Neolithic burial found in Avignon, France, was found with 158 shells and 16 red deer teeth indicating that his cloths were adorned with the objects and that the Neolithic population traded with these items between distant locations.
The individual from the grave was between 20-50 years old and measured 165 centimetres in height. He lived in the area of present Avignon between 4950 and 4800 BC. The study of the grave lead to the identification of a garment adorned with sophisticated embroidery using 158 red-coloured shells and 16 red deer canines. The seashells were taken from a species called Columbella rustica, a sea snail found across shores in the Mediterranean. They were sewn onto the jacket in rows forming an alternating pattern, with shells facing either up or down. The 16 teeth may have been deliberately painted red, according to a chemical analysis of the jacket.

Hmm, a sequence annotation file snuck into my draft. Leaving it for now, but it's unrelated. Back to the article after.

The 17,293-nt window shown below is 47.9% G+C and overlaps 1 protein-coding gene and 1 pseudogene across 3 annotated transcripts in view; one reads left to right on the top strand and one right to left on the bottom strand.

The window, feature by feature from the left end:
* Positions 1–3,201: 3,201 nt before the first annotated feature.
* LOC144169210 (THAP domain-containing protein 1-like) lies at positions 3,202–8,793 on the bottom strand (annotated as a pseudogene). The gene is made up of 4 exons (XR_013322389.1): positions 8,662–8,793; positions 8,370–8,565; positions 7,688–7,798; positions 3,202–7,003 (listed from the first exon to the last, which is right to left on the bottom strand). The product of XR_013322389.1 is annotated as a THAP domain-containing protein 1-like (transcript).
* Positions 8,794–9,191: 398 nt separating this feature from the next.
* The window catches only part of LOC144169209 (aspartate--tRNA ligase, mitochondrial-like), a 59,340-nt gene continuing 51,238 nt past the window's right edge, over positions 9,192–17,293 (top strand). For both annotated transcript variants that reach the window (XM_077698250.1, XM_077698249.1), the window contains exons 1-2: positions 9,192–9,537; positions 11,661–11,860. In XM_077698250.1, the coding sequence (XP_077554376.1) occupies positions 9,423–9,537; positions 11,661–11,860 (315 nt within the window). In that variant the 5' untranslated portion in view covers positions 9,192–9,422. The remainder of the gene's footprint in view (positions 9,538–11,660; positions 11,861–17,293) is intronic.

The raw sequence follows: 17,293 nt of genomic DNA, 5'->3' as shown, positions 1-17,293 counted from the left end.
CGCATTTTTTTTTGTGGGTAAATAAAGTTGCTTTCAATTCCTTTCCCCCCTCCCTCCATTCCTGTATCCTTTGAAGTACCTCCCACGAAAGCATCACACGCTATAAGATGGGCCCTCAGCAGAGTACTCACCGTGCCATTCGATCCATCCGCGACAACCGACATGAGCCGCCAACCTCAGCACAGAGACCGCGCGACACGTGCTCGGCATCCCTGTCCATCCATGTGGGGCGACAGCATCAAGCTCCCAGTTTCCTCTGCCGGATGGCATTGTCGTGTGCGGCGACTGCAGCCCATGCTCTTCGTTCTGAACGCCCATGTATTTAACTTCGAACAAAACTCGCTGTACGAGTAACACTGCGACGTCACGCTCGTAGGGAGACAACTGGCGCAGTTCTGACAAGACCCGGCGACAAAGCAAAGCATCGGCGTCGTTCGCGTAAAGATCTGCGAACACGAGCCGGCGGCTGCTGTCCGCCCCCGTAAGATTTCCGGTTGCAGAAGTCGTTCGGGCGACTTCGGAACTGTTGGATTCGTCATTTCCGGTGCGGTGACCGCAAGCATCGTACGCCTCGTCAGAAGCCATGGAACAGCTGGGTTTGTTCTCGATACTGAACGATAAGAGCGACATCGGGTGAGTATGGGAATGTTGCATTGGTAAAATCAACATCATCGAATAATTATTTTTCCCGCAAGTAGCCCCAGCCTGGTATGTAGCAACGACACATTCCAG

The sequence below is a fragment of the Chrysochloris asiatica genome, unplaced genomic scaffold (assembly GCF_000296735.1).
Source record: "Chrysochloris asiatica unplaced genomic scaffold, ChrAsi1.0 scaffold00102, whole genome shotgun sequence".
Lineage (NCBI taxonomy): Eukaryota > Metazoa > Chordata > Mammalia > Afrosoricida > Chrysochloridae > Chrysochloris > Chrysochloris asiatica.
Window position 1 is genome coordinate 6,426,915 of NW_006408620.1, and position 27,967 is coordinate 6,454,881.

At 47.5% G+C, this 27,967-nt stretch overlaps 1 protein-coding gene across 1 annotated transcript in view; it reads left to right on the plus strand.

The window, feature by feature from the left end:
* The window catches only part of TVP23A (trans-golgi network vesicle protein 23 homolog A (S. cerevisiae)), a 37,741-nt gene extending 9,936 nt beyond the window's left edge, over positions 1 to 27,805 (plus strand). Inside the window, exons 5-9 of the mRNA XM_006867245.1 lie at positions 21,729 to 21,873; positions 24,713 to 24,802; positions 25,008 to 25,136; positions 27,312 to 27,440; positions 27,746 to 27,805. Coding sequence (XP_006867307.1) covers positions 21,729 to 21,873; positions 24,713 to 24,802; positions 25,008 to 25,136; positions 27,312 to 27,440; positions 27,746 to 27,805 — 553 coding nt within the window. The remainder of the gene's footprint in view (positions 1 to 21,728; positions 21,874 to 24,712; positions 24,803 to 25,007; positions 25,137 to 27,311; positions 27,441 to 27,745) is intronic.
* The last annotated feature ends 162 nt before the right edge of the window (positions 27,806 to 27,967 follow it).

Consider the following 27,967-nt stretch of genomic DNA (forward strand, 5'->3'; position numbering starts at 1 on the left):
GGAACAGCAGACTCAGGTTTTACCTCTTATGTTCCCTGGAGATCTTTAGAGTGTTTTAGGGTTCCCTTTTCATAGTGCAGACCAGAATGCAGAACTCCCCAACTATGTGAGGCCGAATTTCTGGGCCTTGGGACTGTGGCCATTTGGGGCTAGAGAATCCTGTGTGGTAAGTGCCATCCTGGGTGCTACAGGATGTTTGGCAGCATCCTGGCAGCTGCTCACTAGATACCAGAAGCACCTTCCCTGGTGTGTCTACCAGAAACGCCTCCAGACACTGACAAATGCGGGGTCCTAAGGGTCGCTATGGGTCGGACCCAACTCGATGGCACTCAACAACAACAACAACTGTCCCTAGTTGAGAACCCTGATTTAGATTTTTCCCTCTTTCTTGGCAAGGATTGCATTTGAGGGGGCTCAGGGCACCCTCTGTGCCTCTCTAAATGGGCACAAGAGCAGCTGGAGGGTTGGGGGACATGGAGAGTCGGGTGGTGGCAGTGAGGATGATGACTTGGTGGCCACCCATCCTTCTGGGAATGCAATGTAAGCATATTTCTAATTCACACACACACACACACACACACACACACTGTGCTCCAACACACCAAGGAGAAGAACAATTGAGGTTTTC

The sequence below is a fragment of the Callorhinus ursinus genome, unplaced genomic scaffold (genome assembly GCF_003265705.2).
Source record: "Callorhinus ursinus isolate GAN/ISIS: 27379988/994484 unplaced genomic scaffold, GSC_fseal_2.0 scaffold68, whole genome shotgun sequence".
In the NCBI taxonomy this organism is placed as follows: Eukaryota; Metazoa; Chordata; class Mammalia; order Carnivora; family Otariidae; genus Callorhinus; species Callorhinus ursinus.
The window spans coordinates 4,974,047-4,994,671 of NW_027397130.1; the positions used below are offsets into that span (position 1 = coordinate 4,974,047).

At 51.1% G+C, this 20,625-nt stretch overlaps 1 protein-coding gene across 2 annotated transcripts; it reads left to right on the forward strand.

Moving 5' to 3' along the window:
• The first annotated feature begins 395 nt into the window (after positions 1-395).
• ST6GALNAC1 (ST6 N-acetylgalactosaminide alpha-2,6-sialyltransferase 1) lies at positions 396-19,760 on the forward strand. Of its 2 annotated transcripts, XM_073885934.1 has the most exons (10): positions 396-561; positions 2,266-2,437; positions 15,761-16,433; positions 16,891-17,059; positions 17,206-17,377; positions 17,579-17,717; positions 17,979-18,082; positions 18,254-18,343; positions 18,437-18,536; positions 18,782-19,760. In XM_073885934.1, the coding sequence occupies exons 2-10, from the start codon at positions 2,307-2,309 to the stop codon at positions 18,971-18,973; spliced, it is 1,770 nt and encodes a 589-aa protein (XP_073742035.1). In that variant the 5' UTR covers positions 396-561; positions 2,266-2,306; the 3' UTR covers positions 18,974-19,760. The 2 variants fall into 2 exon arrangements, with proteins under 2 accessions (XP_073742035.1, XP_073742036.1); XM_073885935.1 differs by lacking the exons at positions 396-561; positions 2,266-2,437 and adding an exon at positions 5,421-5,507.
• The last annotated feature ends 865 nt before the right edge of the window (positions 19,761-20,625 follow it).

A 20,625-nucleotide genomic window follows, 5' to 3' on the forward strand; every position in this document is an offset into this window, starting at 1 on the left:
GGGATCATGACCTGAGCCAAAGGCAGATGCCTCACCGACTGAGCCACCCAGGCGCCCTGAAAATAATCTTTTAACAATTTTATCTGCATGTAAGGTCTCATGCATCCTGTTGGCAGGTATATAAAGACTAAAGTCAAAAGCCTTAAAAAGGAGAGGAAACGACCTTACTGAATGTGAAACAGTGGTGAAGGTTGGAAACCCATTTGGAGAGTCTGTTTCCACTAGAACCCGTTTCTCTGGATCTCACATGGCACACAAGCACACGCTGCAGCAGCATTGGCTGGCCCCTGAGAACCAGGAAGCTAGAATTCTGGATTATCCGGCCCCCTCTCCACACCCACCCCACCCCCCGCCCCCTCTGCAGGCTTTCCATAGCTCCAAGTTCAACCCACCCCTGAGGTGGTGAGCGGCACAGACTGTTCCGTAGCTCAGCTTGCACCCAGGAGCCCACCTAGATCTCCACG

The grave of the man was first discovered in the 1970s and has been stored at the Calvet Museum, Avignon, until now. Scientists studied the jacket using 3D laser recording and field anthropological methods. According to the researchers the unique combination of sea shells and teeth could indicate that Europeans living in the Stone Age traded across natural land borders.
(after Daily Mail Online, International Business Times & Aurélie Zemour)